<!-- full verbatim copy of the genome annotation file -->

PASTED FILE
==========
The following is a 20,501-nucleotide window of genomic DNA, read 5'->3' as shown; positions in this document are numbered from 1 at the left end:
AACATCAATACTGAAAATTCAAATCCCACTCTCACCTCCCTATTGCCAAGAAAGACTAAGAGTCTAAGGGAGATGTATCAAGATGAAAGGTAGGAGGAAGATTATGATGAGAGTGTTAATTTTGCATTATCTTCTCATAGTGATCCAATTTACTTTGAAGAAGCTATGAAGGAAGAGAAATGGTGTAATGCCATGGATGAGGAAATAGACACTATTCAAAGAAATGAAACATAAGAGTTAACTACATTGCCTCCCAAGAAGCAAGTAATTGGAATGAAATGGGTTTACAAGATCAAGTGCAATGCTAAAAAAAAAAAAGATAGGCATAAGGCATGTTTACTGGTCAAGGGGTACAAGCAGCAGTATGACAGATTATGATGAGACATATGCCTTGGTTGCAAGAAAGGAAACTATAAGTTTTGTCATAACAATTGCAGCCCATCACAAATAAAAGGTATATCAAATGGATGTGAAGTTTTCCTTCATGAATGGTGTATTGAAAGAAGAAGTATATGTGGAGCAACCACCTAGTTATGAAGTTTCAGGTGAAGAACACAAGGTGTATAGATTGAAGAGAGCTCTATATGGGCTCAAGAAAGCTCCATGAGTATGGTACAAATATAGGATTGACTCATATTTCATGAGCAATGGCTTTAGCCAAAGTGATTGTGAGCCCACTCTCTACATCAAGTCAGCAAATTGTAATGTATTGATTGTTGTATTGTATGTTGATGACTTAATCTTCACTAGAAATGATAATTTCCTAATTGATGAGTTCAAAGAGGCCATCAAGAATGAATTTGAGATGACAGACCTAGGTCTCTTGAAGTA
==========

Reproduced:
The following is a 20,501-nucleotide window of genomic DNA, read 5'->3' as shown; positions in this document are numbered from 1 at the left end:
AACATCAATACTGAAAATTCAAATCCCACTCTCACCTCCCTATTGCCAAGAAAGACTAAGAGTCTAAGGGAGATGTATCAAGATGAAAGGTAGGAGGAAGATTATGATGAGAGTGTTAATTTTGCATTATCTTCTCATAGTGATCCAATTTACTTTGAAGAAGCTATGAAGGAAGAGAAATGGTGTAATGCCATGGATGAGGAAATAGACACTATTCAAAGAAATGAAACATAAGAGTTAACTACATTGCCTCCCAAGAAGCAAGTAATTGGAATGAAATGGGTTTACAAGATCAAGTGCAATGCTAAAAAAAAAAAAGATAGGCATAAGGCATGTTTACTGGTCAAGGGGTACAAGCAGCAGTATGACAGATTATGATGAGACATATGCCTTGGTTGCAAGAAAGGAAACTATAAGTTTTGTCATAACAATTGCAGCCCATCACAAATAAAAGGTATATCAAATGGATGTGAAGTTTTCCTTCATGAATGGTGTATTGAAAGAAGAAGTATATGTGGAGCAACCACCTAGTTATGAAGTTTCAGGTGAAGAACACAAGGTGTATAGATTGAAGAGAGCTCTATATGGGCTCAAGAAAGCTCCATGAGTATGGTACAAATATAGGATTGACTCATATTTCATGAGCAATGGCTTTAGCCAAAGTGATTGTGAGCCCACTCTCTACATCAAGTCAGCAAATTGTAATGTATTGATTGTTGTATTGTATGTTGATGACTTAATCTTCACTAGAAATGATAATTTCCTAATTGATGAGTTCAAAGAGGCCATCAAGAATGAATTTGAGATGACAGACCTAGGTCTCTTGAAGTA